The consommé was clean and strong with the essence of chicken, and I could also feel hints of yuzu dancing in and out of my mouth, with a very subtle tone of wasabi; both helped to freshen me up.
Before the desserts, there was a break for a minor tea brewing ceremony. The waitress informed me that this was Tetsuya’s way of thanking the diner for eating at Waku Ghin.
The green tea used was gyokuro, a fine and expensive tea leaf from Japan. It is grown in the shade unlike normal green tea which is in the sun, and harvested very young, about after 2 weeks. This makes the gyokuro smoother and more full-bodied, rich with umami.
Although gyokuro can be found in other top Japanese restaurants here, the waitress told me the one served at Waku Ghin is special because Tetsuya is friends with the owners of the gyokuro farm in Japan hence he can get a higher grade of it to bring in. To be honest, I’ve never had gyokuro before so I can’t really compare or verify this.
As gyokuro is steeped at a low temperature (60°C), the serving cups are warmed up with hot water first which also serves the dual purpose of cooling the water down.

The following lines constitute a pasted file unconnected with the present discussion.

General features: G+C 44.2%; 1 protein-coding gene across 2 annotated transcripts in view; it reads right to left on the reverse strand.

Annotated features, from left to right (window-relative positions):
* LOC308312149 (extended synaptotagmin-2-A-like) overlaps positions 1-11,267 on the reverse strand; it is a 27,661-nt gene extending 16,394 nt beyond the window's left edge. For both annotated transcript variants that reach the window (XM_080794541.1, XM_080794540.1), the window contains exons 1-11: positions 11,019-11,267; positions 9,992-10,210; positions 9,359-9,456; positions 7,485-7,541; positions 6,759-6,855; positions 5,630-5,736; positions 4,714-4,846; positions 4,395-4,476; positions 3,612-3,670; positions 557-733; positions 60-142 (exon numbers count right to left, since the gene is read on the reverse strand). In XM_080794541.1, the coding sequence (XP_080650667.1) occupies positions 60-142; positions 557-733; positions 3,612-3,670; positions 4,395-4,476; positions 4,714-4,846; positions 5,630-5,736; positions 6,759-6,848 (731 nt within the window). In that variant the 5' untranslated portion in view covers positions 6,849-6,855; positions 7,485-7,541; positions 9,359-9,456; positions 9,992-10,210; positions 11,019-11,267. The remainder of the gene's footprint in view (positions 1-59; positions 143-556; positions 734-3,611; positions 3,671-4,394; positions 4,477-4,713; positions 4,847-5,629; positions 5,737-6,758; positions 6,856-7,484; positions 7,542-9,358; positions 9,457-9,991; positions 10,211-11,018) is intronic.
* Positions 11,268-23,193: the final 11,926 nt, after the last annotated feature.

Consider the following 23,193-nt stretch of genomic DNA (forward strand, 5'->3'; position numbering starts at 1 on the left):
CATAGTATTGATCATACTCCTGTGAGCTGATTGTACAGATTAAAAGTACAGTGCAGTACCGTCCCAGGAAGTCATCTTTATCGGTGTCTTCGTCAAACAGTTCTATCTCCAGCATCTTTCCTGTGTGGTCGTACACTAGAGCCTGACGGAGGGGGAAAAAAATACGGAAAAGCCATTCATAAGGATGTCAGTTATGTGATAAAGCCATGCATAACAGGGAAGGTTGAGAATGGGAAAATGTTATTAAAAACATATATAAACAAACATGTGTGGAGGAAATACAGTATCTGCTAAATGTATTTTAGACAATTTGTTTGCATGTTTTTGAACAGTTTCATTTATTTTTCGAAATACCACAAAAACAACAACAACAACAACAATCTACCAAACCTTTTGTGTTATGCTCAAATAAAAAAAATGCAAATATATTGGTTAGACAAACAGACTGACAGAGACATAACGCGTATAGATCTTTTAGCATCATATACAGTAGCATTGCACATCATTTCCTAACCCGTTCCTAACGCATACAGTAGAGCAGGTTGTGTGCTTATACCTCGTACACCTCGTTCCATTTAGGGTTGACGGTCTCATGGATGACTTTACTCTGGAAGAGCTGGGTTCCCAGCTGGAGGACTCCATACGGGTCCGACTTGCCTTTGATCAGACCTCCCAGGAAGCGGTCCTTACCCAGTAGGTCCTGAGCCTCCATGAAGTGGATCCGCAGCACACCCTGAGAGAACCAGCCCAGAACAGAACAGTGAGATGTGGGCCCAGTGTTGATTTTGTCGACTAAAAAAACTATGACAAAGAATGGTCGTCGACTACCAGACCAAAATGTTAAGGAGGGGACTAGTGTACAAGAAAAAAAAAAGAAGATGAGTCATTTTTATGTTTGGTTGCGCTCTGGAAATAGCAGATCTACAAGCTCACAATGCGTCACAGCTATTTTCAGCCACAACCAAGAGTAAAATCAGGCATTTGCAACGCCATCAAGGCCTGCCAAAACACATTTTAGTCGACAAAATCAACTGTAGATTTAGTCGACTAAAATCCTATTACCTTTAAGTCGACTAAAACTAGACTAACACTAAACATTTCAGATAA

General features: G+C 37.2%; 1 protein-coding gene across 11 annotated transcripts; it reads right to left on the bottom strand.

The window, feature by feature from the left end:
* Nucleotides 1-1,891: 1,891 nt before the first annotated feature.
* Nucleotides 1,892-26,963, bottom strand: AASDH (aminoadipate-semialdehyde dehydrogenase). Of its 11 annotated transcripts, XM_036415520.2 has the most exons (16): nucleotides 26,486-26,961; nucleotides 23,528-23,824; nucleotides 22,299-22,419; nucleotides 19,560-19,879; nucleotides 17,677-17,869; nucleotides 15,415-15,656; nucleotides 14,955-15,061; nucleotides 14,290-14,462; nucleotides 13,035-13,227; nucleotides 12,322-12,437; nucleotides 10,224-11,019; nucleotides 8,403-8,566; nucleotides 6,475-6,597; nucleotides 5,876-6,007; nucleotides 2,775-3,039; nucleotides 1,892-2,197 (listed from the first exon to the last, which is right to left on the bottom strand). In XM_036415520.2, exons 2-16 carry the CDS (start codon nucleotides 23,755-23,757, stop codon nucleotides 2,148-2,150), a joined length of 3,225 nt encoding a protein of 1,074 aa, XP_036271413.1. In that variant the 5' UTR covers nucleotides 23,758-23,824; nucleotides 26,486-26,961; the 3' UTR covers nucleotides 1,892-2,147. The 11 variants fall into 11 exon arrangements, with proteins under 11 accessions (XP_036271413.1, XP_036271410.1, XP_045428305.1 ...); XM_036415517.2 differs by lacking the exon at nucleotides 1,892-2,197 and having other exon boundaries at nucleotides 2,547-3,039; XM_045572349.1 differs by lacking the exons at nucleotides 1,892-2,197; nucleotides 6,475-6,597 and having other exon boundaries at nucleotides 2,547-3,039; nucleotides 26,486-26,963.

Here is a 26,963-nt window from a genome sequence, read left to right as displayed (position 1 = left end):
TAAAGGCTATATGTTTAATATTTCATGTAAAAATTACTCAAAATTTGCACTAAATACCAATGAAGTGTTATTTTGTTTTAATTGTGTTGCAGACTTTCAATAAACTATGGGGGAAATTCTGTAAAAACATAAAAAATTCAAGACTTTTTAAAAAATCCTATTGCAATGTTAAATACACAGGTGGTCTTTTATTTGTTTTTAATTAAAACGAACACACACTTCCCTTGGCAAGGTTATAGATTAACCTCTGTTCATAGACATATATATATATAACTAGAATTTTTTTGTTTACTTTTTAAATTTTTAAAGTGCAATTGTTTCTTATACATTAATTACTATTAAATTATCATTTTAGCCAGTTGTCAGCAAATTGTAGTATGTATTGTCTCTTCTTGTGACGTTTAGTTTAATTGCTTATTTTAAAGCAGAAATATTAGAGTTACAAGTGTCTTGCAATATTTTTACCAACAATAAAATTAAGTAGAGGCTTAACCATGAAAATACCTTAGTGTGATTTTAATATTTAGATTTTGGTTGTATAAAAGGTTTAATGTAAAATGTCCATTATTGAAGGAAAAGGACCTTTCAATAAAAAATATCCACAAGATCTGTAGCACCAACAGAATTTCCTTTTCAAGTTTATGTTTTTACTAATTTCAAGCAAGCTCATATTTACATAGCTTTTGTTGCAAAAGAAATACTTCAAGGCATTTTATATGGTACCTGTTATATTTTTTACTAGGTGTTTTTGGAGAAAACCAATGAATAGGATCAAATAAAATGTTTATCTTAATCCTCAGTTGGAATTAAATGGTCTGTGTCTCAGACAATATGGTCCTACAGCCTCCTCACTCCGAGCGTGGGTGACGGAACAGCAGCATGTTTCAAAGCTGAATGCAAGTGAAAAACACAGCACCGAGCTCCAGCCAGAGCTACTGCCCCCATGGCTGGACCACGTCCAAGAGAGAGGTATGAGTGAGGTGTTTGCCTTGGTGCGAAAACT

I have to say they weren’t bluffing about the rich umami flavour, which is sweet and delicate on the tongue. No bitterness at all here, just one of the most amazing cups of green tea ever!
Next we adjourned to another room to have desserts. This circular room has a pretty great view of the Marina Bay area.
Japanese White Peach with Peach Sorbet
An incredibly sweet and juicy Japanese white peach, topped with a peach sorbet that compounded the sweetness. I think I like this fruit even more than Kyoho grapes! Seems like Japanese white peaches are pampered a lot while growing up, with a paper bag tied around them to protect them from insects, sun and bruises.
This lemon curd cheesecake is one of Waku Ghin’s signature desserts and it was served with some extra sides as part of the birthday wishes from the restaurant. The cheesecake itself was so light and ethereal, I really liked how the sour notes of the lemon were just mild enough to be noticed but not overpowering on the tongue. A perfect cheesecake!
And finally the petit four was a small box of 4 macarons. Vanilla, banana, green tea and raspberry – each one was so light and crumbled away to reveal the flavoured cream and what seemed to be tiny pieces of fruits inside. I’ve never had macarons before so I don’t know how good these were but they were very awesome for me.
In conclusion, Waku Ghin is an amazing experience – the service, food and ambiance was incredible! However, the food might not be for everybody as it is inspired by the Japanese kaiseki style of light and simple cooking. But if that’s the cuisine that you love, then Waku Ghin is worth the money for a once in a lifetime experience!
10 Bayfront Avenue
Marina Bay Sands
Open: Mon – Sat, 6pm – 10:30pm